John Matias Wojciechowski

Country: Brazil

I was first introduced to the wonderful world of small-scale fisheries through a Canadian funded international development project in Brazil in 2006 through the World Fisheries Trust, a small NGO based from Victoria, Canada. I was hired as an economic development consultant. With a Bachelor Degree in Urban and Regional Planning and a Masters in Local Economic Development, both from the University of Waterloo, I soon realized that I was in for a huge learning curve. The local fisherwomen gave me a life lesson on ecology, on traditional forms of fishing, on techniques used to add value to their products etc.  They also brought me into their household, their world of beliefs, values and uncertainties related to the ever-changing fishing habitat. Those were my “early days”. Quickly I caught on that Small Scale Fisheries is a world of scalar controversies where mass-produced global narratives of sustainability and resource management induced by Cartesian and functionalist thought contrast with the messy and entangled realities of day-to-day life within the fishing communities. I prefer messy!

Since then I had the pleasure and privilege to work with estuarine shellfishers in communities spread across 2000 km of Brazil’s northeastern shoreline, with indigenous and campesino fisher communities in Bolivia’s northern amazon region, as well as with small-scale aquaculture producers in both Brazil and Bolivia. In these projects, I worked on participatory value-chain mapping, innovative financial literacy development and capacity building, as well as action-research collaborative management and interinstitutional development.

Although the projects were very different from one another, I always found myself in a role of relationship and consensus building, visioning exercises, getting engaged and engaging fisher people, academics and public institutions in overcoming some of the most deeply embedded social, economic and institutional bottlenecks ever seen by critical geography, human ecology and political anthropology. Twelve years of SSFs have shaped my identity as a human being. This is not a description of my work. This is who I am. SSFs is my third shore and I take it with me wherever I go, whether it is to do one more community workshop in a remote village or into the classroom as I complete my PhD in Brazil on alternative food networks.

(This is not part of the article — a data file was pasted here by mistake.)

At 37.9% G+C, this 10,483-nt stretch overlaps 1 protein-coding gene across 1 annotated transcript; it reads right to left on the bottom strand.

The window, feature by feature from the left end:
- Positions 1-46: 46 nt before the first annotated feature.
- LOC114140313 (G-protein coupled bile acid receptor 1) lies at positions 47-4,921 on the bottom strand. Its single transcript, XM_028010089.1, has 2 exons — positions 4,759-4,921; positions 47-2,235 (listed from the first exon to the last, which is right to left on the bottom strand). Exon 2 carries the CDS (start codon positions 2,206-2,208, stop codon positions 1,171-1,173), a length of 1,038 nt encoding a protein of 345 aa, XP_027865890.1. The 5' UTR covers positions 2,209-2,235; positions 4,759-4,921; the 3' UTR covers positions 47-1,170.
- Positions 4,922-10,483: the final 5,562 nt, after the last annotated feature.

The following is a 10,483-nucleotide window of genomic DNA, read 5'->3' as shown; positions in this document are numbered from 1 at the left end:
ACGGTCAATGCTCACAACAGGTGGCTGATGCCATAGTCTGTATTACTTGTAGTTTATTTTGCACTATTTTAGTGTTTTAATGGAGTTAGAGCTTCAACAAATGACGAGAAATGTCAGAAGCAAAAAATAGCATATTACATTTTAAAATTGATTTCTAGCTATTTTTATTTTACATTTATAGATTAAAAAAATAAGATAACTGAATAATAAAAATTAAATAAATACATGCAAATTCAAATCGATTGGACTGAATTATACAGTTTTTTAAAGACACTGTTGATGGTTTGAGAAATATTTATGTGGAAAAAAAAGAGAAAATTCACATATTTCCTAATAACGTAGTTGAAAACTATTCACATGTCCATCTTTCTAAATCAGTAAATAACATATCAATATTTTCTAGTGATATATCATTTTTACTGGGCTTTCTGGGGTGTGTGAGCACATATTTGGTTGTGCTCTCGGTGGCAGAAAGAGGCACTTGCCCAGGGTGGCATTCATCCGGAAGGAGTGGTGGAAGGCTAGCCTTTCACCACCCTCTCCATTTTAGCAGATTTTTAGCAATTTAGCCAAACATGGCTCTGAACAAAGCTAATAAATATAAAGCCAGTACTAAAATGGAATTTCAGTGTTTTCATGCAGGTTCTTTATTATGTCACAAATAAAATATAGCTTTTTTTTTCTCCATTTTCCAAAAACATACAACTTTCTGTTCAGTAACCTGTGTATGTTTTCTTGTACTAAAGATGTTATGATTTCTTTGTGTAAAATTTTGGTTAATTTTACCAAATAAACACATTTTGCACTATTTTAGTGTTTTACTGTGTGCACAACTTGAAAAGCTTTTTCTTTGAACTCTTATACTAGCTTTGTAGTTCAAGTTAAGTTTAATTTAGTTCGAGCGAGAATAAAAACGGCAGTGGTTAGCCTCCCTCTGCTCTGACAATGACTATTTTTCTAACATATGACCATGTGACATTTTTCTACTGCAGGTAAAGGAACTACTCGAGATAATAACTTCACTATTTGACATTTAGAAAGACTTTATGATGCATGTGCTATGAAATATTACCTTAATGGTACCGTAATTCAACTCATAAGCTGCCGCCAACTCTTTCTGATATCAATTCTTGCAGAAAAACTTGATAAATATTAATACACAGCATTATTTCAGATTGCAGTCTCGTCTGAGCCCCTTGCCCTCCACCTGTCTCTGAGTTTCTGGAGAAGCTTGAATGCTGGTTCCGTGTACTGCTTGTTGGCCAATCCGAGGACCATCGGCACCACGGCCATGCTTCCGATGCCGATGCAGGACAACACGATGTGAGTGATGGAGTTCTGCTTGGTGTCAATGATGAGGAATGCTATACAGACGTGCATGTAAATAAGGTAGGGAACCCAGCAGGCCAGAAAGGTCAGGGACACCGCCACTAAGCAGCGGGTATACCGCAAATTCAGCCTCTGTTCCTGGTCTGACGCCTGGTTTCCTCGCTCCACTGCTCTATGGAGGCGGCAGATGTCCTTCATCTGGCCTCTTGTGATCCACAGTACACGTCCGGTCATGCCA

1. What are you currently working on within the context of small-scale fisheries?

Since 2015, I have been working with Bolivians and Canadians on implementing a new approach to financial literacy for a network of small-scale aquaculture producers and extension workers in Bolivia’s Chapare eastern plains, anchoring action-learning and peer-to-peer pedagogies within a long-term value-chain upgrading and institutional development strategy. The Pesces Para la Vida project (PPV) was funded through the Canadian International Food Security Research Fund (CIFSRF).

2. If you could single out one or two most significant factors for securing sustainability of small-scale fisheries, what would these factors be?

I would say that SSFs sustainability is a function of long-term, multi-scalar framework development capable of engaging a wide array of people and institutions that have a diversified reading of what sustainability means in terms of time and space. This apparent disconnect requires a completely new syntax of engagement which values the plural voice. By definition, this brings forth the paradigm of transdisciplinary work. I imagine that transdisciplinarity can only be derived from a deep recognition of ones own limitations and of the assets that the other brings to the table, coming together to overcome the former with the latter and recognizing that these roles will inevitably interchange, depending on the challenge at hand. Moreover, it is about recognizing that this learning process is embedded into our institutional, organizational, individual and collective DNA. We just need to give it time and space to coil together.     

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